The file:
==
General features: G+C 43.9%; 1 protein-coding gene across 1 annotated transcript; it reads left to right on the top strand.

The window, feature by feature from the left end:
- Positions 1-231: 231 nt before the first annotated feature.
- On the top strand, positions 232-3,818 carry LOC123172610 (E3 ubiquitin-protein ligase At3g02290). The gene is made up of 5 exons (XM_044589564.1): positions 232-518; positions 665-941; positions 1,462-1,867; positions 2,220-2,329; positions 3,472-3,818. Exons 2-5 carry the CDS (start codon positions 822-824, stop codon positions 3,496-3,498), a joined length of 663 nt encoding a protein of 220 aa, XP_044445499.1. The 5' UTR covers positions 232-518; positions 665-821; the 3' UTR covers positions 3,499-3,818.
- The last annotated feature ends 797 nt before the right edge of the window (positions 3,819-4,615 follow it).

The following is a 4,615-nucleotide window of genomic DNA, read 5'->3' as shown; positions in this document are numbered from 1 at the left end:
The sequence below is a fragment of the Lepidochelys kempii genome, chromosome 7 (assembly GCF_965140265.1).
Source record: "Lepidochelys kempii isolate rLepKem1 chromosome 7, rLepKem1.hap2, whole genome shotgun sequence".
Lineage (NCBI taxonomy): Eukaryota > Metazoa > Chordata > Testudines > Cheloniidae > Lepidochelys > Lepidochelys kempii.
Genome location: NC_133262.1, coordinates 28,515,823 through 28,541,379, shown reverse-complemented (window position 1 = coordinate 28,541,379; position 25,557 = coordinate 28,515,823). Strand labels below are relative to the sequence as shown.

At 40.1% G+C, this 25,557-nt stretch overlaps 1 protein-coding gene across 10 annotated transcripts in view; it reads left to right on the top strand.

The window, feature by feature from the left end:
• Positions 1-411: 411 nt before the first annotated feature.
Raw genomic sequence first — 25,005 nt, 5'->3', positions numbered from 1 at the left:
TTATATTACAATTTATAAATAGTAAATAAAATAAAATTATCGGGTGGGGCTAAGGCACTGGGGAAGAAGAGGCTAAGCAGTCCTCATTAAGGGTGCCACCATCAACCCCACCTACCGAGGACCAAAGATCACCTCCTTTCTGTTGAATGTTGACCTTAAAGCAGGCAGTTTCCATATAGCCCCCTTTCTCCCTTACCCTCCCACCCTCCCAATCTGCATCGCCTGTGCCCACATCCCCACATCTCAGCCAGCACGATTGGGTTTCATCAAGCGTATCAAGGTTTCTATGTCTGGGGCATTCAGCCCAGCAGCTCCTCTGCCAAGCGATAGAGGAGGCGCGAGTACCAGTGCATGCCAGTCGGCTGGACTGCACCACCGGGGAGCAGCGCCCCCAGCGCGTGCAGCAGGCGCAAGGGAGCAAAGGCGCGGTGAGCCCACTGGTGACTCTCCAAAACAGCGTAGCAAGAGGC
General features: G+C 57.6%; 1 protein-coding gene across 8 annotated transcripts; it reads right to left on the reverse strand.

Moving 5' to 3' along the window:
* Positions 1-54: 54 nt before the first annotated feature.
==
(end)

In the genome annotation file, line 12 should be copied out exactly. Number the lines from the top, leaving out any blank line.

The window, feature by feature from the left end: